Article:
The Secret of the Unicorn (Adventures of Tintin Series)

The Secret of the Unicorn (Adventures of Tintin Series)


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In this classic graphic novel: Tintin stumbles across a model ship at the Old Street Market. Only it isn't just any model ship-it's the Unicorn, carved by one of Haddock's ancestors, and it holds a clue to finding pirate treasure!

Product Details

ISBN-13: 9780316358323
Publisher: Little, Brown Books for Young Readers
Publication date: 06/30/1974
Series: Adventures of Tintin: Original Classic Series , #11
Pages: 62
Sales rank: 215,195
Product dimensions: 8.87(w) x 11.75(h) x 0.25(d)
Age Range: 8 - 14 Years

About the Author

Hergé, one of the most famous Belgians in the world, was a comics writer and artist. The internationally successful Adventures of Tintin are his most well-known and beloved works. They have been translated into 38 different languages and have inspired such legends as Andy Warhol and Roy Lichtenstein. He wrote and illustrated for The Adventures of Tintin until his death in 1983.

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Secret of the Unicorn 4.7 out of 5 based on 0 ratings. 7 reviews.
Guest More than 1 year ago
I rate this four rather than five stars because, although great, it's very obviously 'Part One' of the Red Rackham story (and I have to admit I prefer the second half). The Captain is given real lease of life here-in his previous two appearances, you could tell he was getting into his stride but here he is his peppery, over-emotional and lovable best. This is possibly the only time (apart from Castafiore Emerald, of course) that the action's exclusively based in their home town, but this doesn't take away any of the excitement. Watch out for the historical reenactment scene, which is not only unparalleled within Tintin itself, but in any cartoon... It's magnificent, folks!
Guest More than 1 year ago
When Tintin buys a ship at the Old Street Market for his friend Capt. Haddock he never expects that it will lead to another adventure. He is pursued by two other men who both want the ship for the same reason: they have one just like it. Tintin refuses to sell it. The captain sees it and recognises it to be identical to the ship in the portrait of his ancestor Sir Francis Haddock. When Tintin goes home, the boat has been stolen and his flat has been thrown into disorder. While putting things to rights, he discovers a scroll of parchment with a message that makes no sense to him at all. He determines that it must have fallen out of the mast of the ship when Snowy knocked it off the table earlier and broke the mast. Captain H. can't make any more sense of it than Tintin, but after reading Sir Francis' will, they realise that there were 3 UNICORNs and that there was a parchment in each mainmast. Tintin knows that the other two men who tried to buy his ship must have the other two parchments. For the rest of the tale, Tintin is hunting down the missing parchments. As a subplot, there have been pickpockets about town, and it seems that no sooner have Thomson and Thompson bought a new wallet than it is nabbed. They solve the problem with the help of elastic bands first, and then chains, hooking their wallets to their coats. Splendid Tintin story and well worth the time it takes to read it ten or more times.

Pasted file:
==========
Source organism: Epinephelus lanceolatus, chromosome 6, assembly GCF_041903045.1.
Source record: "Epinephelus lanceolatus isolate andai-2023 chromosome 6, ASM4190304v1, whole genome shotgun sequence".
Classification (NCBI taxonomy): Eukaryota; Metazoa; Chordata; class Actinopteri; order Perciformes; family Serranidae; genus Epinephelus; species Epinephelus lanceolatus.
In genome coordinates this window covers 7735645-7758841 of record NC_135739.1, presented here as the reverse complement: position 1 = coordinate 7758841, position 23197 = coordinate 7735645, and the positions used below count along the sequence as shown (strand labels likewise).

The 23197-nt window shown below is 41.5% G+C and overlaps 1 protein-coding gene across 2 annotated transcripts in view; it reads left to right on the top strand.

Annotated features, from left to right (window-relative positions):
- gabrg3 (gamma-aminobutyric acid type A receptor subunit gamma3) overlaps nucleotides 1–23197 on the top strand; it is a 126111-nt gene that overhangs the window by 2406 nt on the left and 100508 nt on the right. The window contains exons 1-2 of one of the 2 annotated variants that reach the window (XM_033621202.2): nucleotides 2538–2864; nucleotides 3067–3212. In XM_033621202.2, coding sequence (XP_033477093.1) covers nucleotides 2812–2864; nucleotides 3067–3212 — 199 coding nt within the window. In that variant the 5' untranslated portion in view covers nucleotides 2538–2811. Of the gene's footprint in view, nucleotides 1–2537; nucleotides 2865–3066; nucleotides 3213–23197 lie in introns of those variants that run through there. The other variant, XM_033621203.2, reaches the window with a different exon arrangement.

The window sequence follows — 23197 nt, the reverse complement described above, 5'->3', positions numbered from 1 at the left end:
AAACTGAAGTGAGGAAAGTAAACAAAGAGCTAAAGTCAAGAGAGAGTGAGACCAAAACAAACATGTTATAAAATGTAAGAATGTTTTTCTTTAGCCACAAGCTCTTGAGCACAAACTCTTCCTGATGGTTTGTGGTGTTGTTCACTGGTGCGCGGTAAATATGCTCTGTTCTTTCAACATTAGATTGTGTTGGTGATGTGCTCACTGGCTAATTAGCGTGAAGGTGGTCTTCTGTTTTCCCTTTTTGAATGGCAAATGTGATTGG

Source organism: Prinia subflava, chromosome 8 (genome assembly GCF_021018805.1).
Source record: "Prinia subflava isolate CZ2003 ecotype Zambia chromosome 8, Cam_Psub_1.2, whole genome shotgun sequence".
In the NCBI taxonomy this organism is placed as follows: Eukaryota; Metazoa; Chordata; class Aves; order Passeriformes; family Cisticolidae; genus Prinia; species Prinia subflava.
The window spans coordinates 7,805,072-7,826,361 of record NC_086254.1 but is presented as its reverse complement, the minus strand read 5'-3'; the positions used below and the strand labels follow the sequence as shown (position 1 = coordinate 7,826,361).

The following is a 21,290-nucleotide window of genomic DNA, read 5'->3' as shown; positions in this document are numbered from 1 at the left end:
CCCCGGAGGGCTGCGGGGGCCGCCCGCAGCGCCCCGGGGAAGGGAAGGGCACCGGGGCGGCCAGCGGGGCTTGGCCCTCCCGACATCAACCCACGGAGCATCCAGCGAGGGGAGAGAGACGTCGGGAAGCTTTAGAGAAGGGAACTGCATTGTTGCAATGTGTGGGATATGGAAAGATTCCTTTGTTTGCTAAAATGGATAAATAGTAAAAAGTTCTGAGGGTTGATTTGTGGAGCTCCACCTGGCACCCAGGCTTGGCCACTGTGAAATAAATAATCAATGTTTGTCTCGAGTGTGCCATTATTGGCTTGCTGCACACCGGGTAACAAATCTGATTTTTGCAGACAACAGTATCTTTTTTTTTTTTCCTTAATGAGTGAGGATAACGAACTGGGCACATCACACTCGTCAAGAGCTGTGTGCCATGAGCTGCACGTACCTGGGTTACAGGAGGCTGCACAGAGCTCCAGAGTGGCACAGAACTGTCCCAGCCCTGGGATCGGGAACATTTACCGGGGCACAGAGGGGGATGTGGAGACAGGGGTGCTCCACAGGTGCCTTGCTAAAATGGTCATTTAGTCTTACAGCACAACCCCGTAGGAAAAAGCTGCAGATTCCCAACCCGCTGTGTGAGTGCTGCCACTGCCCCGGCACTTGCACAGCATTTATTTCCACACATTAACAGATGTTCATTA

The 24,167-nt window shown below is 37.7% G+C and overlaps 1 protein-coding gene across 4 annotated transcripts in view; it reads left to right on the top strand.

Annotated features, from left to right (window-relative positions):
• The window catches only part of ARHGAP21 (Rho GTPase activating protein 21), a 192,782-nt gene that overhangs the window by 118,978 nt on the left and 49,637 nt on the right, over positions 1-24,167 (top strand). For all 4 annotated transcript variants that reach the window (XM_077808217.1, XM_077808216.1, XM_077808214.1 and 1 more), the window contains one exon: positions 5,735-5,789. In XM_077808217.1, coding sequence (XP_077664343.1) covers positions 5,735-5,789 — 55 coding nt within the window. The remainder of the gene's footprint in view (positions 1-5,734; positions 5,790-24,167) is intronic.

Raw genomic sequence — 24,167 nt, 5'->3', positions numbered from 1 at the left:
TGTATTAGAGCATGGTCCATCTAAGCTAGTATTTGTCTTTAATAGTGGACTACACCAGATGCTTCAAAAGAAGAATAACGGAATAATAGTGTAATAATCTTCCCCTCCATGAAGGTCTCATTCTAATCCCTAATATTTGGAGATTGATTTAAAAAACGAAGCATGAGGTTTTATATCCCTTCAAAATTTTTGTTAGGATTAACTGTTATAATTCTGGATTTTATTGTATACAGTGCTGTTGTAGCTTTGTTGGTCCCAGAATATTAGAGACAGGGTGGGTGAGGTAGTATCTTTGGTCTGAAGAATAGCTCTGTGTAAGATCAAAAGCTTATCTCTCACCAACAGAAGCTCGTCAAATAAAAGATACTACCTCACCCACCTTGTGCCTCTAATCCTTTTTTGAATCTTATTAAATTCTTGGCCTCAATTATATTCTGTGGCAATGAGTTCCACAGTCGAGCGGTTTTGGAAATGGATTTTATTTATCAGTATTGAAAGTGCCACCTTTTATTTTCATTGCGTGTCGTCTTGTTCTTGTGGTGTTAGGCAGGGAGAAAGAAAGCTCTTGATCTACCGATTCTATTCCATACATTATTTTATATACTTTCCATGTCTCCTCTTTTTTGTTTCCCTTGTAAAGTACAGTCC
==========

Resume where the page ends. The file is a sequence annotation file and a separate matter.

Artymedon on LibraryThing More than 1 year ago
Herge's obsession with ancestry - some chambermaid conspiracy theorists even speculated he was a hidden grandson of Leopold II, is artistically rendered in "Secret of the Unicorn" and its sequel - "Red Rackham's Treasure". Knowledgeable "Tintinophiles" Daniel Couvreur, Frederick Soumois and Philippe Goddin, give the origins of the creation of this story in the well published "Les vrais secrets de la Licorne" or "The true secrets of the Licorne" from Editions Moulinsart/Casterman. This was first published in Black & White mini-strips in the stolen "Le Soir" under German occupation in 1943 in Brussels, Belgium. The later color editions do not unfortunately render how suspensful each of these mini-strips were, as they had to be so that next day newspaper reader would want to go back to his favorite hero/Journalist, TINTIN.Now of Spielberg universal fame, this adventure is also an experiential journey for TINTIN who discovers his hidden ancestry and unites with the unlikely and slightly disfunctional family that makes the charm of later albums: the alcoholic "father" Haddock created in the "Crab with the Golden Claws", the hearing impaired Professor Calculus/Tournesol, Snowy/Milou and the mirror like detectives Thompson & Thompson Dupont/Dupond. Bianca Castafior is not present in these two albums, the first one with a cliffhanger ending. Herge is already a master by then and how brilliant is the appearance of Moulinsart castle, through the basement and by breaking a brick wall - what a Freudian metaphor - leading our inquisitive journalist to medieval vaults full of the trappings and furnishings of the nobility.Perhaps it is this sense of timing which was absent from Spielberg's recreation, all rushed in to make it more accessible to a modern audience though visually pleasing and equally masterful.
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